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Ethics and Morality

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This thread seems pointless. As said on the first page, thhis needs discussing with certain subjects in mind, and has been on so many threads before.


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But I thought you said it was just as bad to teach children moderate religious ideals as fundamentalist ones?

 

Do you understand the concept of opinion vs. fact? Your claim that "but the consequences of teaching their religious beliefs as objective truths are deleterious to their long-term well-being" -this is an opinion, not a fact.

 

It's also entirely possible for science and religion to co-exist - something you're conveniently ignoring because, as I said earlier, you have no interest in treating religion objectively.

 

Could you drop the 'you have no interest' crap? It's not going anywhere, is it?

 

I don't see how it's an opinion when it objectively limits what people can learn. I retract my statement about religious moderates - I don't know enough about how they interpret the purported holy texts of Yahweh. Please explain what religious moderates actually believe/do.

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Religion doesn't necessarily objectively limit what people can learn.


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>necessarily

 

Please provide a detailed example of where it doesn't. I know enough about religious fundamentalists to know that they do, but not about religious moderates.

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I must agree that child indoctrination is immoral. I don't care what you personally believe/want to believe, but children are incredibly impressionable and teaching them that your religion is correct and others are wrong is preying on their ignorance. I don't think it should be illegal or anything, I just think it's immoral to take advantage of them at that stage.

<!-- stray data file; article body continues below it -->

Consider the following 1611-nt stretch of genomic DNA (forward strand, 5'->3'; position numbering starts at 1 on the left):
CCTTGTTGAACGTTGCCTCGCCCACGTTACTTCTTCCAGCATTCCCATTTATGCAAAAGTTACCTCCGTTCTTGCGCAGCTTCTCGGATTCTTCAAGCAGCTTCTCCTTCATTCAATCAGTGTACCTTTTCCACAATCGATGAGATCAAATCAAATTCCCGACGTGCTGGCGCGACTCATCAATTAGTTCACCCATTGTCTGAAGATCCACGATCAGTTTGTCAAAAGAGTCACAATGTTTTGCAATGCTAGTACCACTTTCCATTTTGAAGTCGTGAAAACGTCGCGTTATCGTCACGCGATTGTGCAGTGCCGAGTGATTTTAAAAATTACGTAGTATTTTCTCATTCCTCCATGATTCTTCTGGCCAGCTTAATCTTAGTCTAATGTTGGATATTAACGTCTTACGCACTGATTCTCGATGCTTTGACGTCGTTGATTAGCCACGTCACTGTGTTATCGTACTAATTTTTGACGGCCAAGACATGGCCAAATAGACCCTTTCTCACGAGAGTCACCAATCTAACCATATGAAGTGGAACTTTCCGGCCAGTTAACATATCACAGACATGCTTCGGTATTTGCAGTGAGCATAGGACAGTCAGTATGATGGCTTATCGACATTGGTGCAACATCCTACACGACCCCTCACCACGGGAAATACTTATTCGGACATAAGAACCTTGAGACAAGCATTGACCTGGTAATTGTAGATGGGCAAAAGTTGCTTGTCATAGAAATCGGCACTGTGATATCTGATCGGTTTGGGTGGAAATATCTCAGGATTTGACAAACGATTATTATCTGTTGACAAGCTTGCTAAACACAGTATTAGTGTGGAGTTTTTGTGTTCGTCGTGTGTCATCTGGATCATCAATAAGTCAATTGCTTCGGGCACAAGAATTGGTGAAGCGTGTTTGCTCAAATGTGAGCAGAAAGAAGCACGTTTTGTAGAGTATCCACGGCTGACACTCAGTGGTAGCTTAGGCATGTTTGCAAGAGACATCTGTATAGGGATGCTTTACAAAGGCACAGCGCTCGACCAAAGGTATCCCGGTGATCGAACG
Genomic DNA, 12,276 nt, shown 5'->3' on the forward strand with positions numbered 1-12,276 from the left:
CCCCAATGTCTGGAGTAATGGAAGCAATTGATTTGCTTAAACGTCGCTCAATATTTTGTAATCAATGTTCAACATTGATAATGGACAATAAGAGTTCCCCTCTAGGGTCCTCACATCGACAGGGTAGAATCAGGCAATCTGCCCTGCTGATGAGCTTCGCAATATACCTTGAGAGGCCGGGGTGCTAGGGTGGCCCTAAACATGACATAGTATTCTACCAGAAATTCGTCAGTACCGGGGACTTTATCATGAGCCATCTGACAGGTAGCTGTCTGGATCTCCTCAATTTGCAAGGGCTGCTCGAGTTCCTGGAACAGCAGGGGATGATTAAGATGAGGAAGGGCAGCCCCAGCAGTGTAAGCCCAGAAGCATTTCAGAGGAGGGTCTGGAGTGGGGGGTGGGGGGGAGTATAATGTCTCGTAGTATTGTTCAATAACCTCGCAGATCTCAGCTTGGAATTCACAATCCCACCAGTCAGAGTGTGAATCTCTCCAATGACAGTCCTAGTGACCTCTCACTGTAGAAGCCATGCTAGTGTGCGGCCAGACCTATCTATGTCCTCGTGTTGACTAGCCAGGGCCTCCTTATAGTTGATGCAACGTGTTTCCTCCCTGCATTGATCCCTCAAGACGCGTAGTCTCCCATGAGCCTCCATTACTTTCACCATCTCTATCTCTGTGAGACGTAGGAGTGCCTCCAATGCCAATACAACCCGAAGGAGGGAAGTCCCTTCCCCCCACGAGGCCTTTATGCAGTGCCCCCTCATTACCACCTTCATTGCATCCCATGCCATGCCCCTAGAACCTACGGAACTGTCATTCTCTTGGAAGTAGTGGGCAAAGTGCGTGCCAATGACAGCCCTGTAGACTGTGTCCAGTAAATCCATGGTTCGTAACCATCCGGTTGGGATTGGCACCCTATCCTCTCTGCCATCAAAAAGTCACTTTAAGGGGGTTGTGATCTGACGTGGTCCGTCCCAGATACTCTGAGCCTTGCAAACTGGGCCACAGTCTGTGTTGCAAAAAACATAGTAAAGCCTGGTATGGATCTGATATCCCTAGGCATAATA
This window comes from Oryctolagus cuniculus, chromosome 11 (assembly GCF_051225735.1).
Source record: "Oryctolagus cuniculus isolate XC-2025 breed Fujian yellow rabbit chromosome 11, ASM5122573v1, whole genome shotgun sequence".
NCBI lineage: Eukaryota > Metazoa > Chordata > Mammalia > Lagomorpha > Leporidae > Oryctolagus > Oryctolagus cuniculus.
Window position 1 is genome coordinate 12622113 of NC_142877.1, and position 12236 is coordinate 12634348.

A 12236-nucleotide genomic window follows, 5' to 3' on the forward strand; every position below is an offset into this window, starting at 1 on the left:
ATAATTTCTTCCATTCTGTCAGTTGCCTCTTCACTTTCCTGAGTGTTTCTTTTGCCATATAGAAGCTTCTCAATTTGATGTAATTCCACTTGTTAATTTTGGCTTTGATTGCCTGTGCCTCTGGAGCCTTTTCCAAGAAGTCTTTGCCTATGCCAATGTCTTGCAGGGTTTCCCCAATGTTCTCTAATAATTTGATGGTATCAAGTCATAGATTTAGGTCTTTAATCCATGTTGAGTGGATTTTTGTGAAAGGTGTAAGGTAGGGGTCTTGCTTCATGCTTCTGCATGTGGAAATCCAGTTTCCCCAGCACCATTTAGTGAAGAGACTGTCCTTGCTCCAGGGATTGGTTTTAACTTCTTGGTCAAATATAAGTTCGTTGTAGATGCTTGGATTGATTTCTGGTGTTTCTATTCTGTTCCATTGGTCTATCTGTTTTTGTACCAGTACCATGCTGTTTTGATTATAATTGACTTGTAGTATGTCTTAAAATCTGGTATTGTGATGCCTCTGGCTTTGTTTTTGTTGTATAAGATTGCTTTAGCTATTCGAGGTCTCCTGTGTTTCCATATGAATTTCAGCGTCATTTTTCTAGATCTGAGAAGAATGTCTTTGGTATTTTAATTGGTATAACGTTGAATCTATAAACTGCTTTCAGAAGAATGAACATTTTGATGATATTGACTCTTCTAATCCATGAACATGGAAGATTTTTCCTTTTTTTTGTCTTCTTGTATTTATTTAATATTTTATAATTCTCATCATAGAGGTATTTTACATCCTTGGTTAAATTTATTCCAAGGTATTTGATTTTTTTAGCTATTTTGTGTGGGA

I would say that the best approach would be to teach them about all different beliefs as well as yours, and why you chose yours over others. And let them make their own decision with that information.

 

Skeptic, I disagree that it objectively limits the kids. If the kid is smart enough to be limited by it, then he is also smart enough to wind up choosing his own beliefs at some point rather than blindly following. If the kid isn't smart enough to choose his own beliefs, then he wasn't going to be limited in the first place now, was he.

 

But then again, this also happens with all beliefs of the parents. They teach their kids about what they think in all aspects, religion, politics, psychology. It's not limited to religion.


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Doublepost because

 

http://news.yahoo.com/bin-laden-told-children-live-peace-west-163431838.html

 

Slain Al-Qaeda chief Osama bin Laden urged his children to go live peacefully in the West and get a university education, his brother-in-law said in an interview published Sunday.

Zakaria al-Sadah, the brother of bin Laden's Yemeni fifth wife Amal, told Britain's Sunday Times newspaper that the Saudi-born extremist believed his children "should not follow him down the road to jihad."

"He told his own children and grandchildren, 'Go to Europe and America and get a good education,'" al-Sadah told the Sunday Times.

Al-Sadah said bin Laden told them: "You have to study, live in peace and don't do what I am doing or what I have done."

 

Not sure how I feel about this - did the guy actually have a heart, or was he just protecting his own children (he used to use child soldiers and child suicide bombers, not often, but still)?


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I must agree that child indoctrination is immoral. I don't care what you personally believe/want to believe, but children are incredibly impressionable and teaching them that your religion is correct and others are wrong is preying on their ignorance. I don't think it should be illegal or anything, I just think it's immoral to take advantage of them at that stage.

 

I would say that the best approach would be to teach them about all different beliefs as well as yours, and why you chose yours over others. And let them make their own decision with that information.